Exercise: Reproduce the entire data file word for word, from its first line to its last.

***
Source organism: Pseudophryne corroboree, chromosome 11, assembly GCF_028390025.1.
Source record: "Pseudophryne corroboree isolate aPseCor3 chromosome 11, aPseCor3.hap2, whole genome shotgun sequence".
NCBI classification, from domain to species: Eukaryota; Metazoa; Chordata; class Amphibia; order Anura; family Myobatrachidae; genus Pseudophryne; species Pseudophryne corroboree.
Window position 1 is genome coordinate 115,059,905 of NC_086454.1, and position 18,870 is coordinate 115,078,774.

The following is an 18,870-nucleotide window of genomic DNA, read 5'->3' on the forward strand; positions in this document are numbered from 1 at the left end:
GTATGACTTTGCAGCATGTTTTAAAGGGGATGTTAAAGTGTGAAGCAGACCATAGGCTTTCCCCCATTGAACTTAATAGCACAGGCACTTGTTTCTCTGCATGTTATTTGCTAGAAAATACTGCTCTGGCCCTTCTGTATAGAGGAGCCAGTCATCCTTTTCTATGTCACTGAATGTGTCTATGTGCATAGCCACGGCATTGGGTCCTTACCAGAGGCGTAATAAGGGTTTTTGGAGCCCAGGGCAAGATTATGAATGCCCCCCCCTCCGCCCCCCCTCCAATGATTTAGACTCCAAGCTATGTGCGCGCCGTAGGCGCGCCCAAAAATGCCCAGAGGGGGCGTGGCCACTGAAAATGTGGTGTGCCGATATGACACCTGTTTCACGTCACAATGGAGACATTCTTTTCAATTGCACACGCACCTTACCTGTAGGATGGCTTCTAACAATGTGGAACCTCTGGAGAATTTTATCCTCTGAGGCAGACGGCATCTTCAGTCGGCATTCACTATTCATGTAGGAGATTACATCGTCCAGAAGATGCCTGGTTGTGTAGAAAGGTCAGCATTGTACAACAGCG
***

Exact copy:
Source organism: Pseudophryne corroboree, chromosome 11, assembly GCF_028390025.1.
Source record: "Pseudophryne corroboree isolate aPseCor3 chromosome 11, aPseCor3.hap2, whole genome shotgun sequence".
NCBI classification, from domain to species: Eukaryota; Metazoa; Chordata; class Amphibia; order Anura; family Myobatrachidae; genus Pseudophryne; species Pseudophryne corroboree.
Window position 1 is genome coordinate 115,059,905 of NC_086454.1, and position 18,870 is coordinate 115,078,774.

The following is an 18,870-nucleotide window of genomic DNA, read 5'->3' on the forward strand; positions in this document are numbered from 1 at the left end:
GTATGACTTTGCAGCATGTTTTAAAGGGGATGTTAAAGTGTGAAGCAGACCATAGGCTTTCCCCCATTGAACTTAATAGCACAGGCACTTGTTTCTCTGCATGTTATTTGCTAGAAAATACTGCTCTGGCCCTTCTGTATAGAGGAGCCAGTCATCCTTTTCTATGTCACTGAATGTGTCTATGTGCATAGCCACGGCATTGGGTCCTTACCAGAGGCGTAATAAGGGTTTTTGGAGCCCAGGGCAAGATTATGAATGCCCCCCCCTCCGCCCCCCCTCCAATGATTTAGACTCCAAGCTATGTGCGCGCCGTAGGCGCGCCCAAAAATGCCCAGAGGGGGCGTGGCCACTGAAAATGTGGTGTGCCGATATGACACCTGTTTCACGTCACAATGGAGACATTCTTTTCAATTGCACACGCACCTTACCTGTAGGATGGCTTCTAACAATGTGGAACCTCTGGAGAATTTTATCCTCTGAGGCAGACGGCATCTTCAGTCGGCATTCACTATTCATGTAGGAGATTACATCGTCCAGAAGATGCCTGGTTGTGTAGAAAGGTCAGCATTGTACAACAGCG